The role of public parks in the recovery: a discussion paper

This report has been put together while the lockdown is still in place and while there are still major restrictions on business, sport, events and on public gatherings generally. At present, we appreciate that MHCLG is in largely in crisis-management mode; and has only recently progressed to planning a recovery. We do not know how far government will lead in terms of recovery-planning and how far it will delegate to local authorities. The evidence of the fiasco over schools-reopening is that government will eschew central planning and central funding, in favour of delegation.

Importance of parks

We have seen widespread evidence of the importance of locally accessible public parks during the lockdown.

  • After some local authorities initially responded to problems over crowds in parks with park-closures, Government insisted that parks stay open, effectively treating them as one of the essential services.
  • Politicians, such as the Communities Secretary Robert Jenrick, have reaffirmed what research has repeatedly demonstrated in the last ten years: ‘Spending time outdoors, exercising or just enjoying the countryside is essential for our physical health and wellbeing’. There is no excuse for demanding further evidence-gathering.

Local authorities and other park management agencies have responded by continuing to keep the vast majority of parks open and maintained, but with a restricted service: public toilets, sports facilities and play areas are closed, cyclical grounds maintenance works have been cut, and ranger staff redeployed in the absence of volunteering and other people-based activities. Although there have been distressing examples of abuse by angry members of the public, there has been widespread public appreciation of parks services during the lockdown. In an echo of the Clap for the NHS campaign, park-workers internationally were thanked on 21 May with celebrations stretching from New York to Sydney and including tweets from Derby and Manchester.

Increased levels of use during lockdown

  • Most parks managers have reported increases in visitor numbers during the first 6 weeks of the pandemic.
  • People responded to indications of a relaxation on the initial lockdown rules in mid-May by flocking to parks, with parks visitor-numbers increasing not only faster than other public facilities but also increasing above pre-lockdown norms. [this needs refining]
  • At the end of May, it was widely reported that Google data was showing a 136% increase in visits to parks and open spaces across the UK.

Many people were already habitual park-users – those with dogs, those with children, those without private gardens or transport. Many others may have discovered the pleasures of park life for the first time. We have rehearsed a life without cars and without public transport, and local parks have been found to be essential.

Back to normal?

The government will be keen to sell recovery as ‘back to normal’ but in practice that is far from simple. In many ways, there is no normal to go back to: there are now gaping holes in public and private finances. Normal was car journeys to the beach or the countryside, foreign holidays, and preferring the shopping mall to the park. But that normal may be increasingly problematic – people will be poorer of course, restricting consumer-choices, but many may also be questioning the return to a consumption-driven, debt-fuelled lifestyle.

What does recovery mean?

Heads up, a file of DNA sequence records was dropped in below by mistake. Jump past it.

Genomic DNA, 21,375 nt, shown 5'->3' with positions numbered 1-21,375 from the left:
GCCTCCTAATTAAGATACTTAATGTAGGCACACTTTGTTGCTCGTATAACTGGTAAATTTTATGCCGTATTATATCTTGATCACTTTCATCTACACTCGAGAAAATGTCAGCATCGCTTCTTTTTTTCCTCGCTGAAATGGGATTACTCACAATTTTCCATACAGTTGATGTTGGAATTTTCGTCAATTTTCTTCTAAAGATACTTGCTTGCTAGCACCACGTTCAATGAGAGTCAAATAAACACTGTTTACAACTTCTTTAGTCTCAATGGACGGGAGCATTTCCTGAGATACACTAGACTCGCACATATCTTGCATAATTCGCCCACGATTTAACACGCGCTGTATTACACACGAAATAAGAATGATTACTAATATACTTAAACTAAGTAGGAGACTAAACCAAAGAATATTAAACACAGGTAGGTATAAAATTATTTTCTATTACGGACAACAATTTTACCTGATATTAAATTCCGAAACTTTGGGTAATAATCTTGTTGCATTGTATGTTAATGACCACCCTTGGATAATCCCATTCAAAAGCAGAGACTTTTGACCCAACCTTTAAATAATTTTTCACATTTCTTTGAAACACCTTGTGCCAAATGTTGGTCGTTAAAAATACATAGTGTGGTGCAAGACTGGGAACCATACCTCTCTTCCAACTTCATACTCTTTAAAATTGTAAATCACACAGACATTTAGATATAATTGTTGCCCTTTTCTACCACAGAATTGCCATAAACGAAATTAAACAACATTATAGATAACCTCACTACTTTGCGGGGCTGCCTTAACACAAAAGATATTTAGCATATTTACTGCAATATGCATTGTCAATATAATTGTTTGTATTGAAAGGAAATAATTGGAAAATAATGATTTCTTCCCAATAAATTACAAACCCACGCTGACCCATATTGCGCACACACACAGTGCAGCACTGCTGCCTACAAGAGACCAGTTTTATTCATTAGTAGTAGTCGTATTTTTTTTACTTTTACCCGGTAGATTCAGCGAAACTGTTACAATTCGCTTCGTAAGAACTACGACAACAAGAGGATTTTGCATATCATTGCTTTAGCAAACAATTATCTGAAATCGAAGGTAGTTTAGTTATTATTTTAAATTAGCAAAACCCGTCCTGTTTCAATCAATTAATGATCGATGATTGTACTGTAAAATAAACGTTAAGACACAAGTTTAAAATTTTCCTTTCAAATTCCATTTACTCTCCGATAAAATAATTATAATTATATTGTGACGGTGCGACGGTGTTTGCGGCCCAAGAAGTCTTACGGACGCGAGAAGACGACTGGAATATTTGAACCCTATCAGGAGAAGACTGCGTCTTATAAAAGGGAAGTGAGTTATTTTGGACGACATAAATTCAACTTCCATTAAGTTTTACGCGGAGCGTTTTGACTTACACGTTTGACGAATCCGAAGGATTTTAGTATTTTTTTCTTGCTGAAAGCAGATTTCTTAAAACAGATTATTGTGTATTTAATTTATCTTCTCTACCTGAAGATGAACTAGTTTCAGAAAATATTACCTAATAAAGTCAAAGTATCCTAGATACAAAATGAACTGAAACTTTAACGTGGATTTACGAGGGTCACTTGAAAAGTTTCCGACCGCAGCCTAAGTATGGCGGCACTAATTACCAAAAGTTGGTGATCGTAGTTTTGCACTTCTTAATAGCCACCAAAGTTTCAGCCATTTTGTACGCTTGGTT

The case for parks’ role in recovery needs careful handling. It all depends what is meant by ‘recovery’. Do we mean simply economic recovery, or do we also mean personal, emotional and social recovery? People walking to a park with a picnic are not contributing much to economic growth. Parks, it might be argued are by their nature, actually de-growth zones – places for sitting around being unproductive. A Machiavellian, or a hard-core neo-conservative, might consider making parks more attractive a brake on that kind of recovery.

But parks have a potential role in those other kinds of recovery, as shown by their prominence during the lockdown, when they have been a key locus for people maintaining not only personal wellbeing but also a sense of community. As lockdown rules are relaxed and shops and bars reopen, that prominence could change but it seems likely that for many people – especially in this year of acute financial pressure – public parks will continue to be a primary source of physical and mental recreation.

If, post-lockdown, parks do not immediately empty out as people rush back to the shopping mall, and as high levels of use continue, we have an opportunity to establish that parks have a vital role to play not in economic recovery but in a more sustainable, lower-consumption lifestyle for which we all have no choice but to prepare. This is not a message the government will be keen to promote but over the next ten years it will be increasingly in tune with the times.

Making the case for parks

So we should work on this assumption that we can demonstrate parks have a role in recovery in the widest sense. But we need to do more than simply say parks are important and that they need more money. Of course there is a need to restore revenue budgets cut during austerity but we need to be smarter about how we frame that, by putting parks in the wider context of the crisis in public funding.

Evidence from the case-studies carried out as part of the wider research clearly indicates that local authorities which have developed a reliance on commercial income and/or volunteer labour have seen revenue hit hardest during the lockdown. The evidence suggests that, with the rare exception of trusts with high levels of independent assets to create revenue streams, the best hope of economic resilience stems from parks being embedded within local authorities as essential services.